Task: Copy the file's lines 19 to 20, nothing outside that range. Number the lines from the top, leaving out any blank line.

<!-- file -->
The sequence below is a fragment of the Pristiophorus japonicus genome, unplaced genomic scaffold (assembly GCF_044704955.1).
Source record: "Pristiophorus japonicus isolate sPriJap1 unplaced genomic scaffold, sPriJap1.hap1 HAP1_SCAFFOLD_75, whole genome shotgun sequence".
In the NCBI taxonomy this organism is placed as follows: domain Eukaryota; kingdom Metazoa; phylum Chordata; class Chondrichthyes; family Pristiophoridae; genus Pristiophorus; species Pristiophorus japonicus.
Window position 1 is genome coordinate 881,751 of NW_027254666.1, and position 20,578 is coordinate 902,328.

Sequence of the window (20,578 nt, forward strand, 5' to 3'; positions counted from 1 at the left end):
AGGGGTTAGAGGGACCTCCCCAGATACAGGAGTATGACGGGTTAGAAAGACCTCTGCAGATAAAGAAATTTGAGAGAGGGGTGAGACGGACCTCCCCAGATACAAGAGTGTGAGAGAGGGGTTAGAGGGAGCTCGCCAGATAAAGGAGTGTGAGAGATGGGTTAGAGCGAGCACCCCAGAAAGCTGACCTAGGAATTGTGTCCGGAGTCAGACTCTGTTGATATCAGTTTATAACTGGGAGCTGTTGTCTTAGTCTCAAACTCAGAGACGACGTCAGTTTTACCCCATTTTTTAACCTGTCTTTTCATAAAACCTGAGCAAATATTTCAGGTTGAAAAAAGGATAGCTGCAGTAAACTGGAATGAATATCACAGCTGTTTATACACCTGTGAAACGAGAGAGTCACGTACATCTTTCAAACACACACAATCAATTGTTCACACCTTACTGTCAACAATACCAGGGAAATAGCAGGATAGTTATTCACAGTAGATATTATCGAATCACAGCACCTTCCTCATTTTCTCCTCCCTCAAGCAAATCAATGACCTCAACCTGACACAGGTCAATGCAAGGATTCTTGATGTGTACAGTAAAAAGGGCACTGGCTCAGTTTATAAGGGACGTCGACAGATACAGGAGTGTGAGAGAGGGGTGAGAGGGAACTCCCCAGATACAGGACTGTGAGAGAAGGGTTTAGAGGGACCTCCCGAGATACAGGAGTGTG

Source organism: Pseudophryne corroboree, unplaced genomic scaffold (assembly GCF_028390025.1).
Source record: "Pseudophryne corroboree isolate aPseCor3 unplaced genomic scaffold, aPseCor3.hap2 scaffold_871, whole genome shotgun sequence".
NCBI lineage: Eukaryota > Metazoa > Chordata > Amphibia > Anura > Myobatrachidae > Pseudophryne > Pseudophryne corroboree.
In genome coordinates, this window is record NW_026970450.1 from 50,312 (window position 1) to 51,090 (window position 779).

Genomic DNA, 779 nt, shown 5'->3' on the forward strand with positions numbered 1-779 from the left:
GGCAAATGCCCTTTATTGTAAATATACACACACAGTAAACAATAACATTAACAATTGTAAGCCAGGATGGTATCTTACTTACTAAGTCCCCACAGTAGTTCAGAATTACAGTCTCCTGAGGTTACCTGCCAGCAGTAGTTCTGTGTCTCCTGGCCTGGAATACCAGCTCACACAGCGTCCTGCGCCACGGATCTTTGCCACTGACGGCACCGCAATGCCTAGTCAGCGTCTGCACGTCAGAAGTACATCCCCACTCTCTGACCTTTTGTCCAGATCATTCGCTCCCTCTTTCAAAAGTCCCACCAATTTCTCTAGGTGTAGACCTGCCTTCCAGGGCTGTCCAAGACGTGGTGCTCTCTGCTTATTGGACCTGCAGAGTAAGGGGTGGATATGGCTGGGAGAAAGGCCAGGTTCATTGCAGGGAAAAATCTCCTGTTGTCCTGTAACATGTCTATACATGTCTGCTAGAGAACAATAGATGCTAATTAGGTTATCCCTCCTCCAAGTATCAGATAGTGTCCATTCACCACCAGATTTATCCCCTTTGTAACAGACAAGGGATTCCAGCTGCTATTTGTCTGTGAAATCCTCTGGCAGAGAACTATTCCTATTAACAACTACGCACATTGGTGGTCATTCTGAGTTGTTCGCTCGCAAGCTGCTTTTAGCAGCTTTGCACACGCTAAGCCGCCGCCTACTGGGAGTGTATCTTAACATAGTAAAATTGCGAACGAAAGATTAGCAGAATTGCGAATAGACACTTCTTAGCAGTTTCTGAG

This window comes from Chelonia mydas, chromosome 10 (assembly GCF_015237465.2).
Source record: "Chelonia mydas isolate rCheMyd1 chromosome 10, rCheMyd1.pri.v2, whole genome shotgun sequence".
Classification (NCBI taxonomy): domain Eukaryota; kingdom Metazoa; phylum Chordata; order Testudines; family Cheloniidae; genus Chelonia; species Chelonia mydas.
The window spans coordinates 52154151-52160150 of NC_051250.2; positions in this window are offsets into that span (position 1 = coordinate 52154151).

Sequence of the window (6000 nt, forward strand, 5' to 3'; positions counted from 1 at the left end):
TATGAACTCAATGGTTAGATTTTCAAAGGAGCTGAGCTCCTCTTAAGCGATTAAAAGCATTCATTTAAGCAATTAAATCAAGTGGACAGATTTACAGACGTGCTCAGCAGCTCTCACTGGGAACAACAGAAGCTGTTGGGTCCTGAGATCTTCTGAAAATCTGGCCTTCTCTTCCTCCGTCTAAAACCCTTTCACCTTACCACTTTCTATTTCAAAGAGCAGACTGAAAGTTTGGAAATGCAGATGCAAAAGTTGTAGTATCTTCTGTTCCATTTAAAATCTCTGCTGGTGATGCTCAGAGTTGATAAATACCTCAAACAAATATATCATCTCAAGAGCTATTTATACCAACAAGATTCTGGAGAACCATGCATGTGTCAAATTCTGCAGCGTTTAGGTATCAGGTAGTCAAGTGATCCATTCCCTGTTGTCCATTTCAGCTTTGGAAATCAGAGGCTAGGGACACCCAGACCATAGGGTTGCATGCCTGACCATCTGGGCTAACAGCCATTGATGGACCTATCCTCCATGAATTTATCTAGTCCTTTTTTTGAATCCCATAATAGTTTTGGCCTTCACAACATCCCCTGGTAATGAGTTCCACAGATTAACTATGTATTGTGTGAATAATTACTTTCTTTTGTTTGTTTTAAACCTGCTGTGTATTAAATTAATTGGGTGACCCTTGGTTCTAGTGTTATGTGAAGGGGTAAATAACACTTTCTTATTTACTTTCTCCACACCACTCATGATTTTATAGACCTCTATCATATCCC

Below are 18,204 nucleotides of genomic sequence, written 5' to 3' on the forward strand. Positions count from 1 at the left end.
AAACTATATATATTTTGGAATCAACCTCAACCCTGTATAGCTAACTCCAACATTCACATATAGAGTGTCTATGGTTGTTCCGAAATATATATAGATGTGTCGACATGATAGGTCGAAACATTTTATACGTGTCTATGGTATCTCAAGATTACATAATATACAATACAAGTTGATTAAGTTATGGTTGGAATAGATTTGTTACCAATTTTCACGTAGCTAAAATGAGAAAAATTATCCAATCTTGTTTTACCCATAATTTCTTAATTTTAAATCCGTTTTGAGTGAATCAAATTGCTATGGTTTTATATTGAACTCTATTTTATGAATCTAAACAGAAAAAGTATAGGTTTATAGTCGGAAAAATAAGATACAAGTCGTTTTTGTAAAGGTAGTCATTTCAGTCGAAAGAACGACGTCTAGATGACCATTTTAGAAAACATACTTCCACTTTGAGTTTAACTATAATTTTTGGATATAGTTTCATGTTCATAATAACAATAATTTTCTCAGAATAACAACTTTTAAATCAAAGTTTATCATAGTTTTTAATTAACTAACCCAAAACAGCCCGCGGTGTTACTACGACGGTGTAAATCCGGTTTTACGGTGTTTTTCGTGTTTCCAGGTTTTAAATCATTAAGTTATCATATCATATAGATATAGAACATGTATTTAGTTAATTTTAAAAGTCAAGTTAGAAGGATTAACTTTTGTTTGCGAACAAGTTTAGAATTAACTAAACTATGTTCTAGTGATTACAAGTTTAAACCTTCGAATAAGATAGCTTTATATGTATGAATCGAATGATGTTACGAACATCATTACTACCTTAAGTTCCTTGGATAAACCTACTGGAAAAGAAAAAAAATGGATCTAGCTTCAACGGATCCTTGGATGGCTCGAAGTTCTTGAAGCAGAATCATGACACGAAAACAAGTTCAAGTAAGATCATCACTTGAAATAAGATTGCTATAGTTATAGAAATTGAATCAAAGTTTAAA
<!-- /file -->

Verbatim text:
Below are 18,204 nucleotides of genomic sequence, written 5' to 3' on the forward strand. Positions count from 1 at the left end.
AAACTATATATATTTTGGAATCAACCTCAACCCTGTATAGCTAACTCCAACATTCACATATAGAGTGTCTATGGTTGTTCCGAAATATATATAGATGTGTCGACATGATAGGTCGAAACATTTTATACGTGTCTATGGTATCTCAAGATTACATAATATACAATACAAGTTGATTAAGTTATGGTTGGAATAGATTTGTTACCAATTTTCACGTAGCTAAAATGAGAAAAATTATCCAATCTTGTTTTACCCATAATTTCTTAATTTTAAATCCGTTTTGAGTGAATCAAATTGCTATGGTTTTATATTGAACTCTATTTTATGAATCTAAACAGAAAAAGTATAGGTTTATAGTCGGAAAAATAAGATACAAGTCGTTTTTGTAAAGGTAGTCATTTCAGTCGAAAGAACGACGTCTAGATGACCATTTTAGAAAACATACTTCCACTTTGAGTTTAACTATAATTTTTGGATATAGTTTCATGTTCATAATAACAATAATTTTCTCAGAATAACAACTTTTAAATCAAAGTTTATCATAGTTTTTAATTAACTAACCCAAAACAGCCCGCGGTGTTACTACGACGGTGTAAATCCGGTTTTACGGTGTTTTTCGTGTTTCCAGGTTTTAAATCATTAAGTTATCATATCATATAGATATAGAACATGTATTTAGTTAATTTTAAAAGTCAAGTTAGAAGGATTAACTTTTGTTTGCGAACAAGTTTAGAATTAACTAAACTATGTTCTAGTGATTACAAGTTTAAACCTTCGAATAAGATAGCTTTATATGTATGAATCGAATGATGTTACGAACATCATTACTACCTTAAGTTCCTTGGATAAACCTACTGGAAAAGAAAAAAAATGGATCTAGCTTCAACGGATCCTTGGATGGCTCGAAGTTCTTGAAGCAGAATCATGACACGAAAACAAGTTCAAGTAAGATCATCACTTGAAATAAGATTGCTATAGTTATAGAAATTGAATCAAAGTTTAAA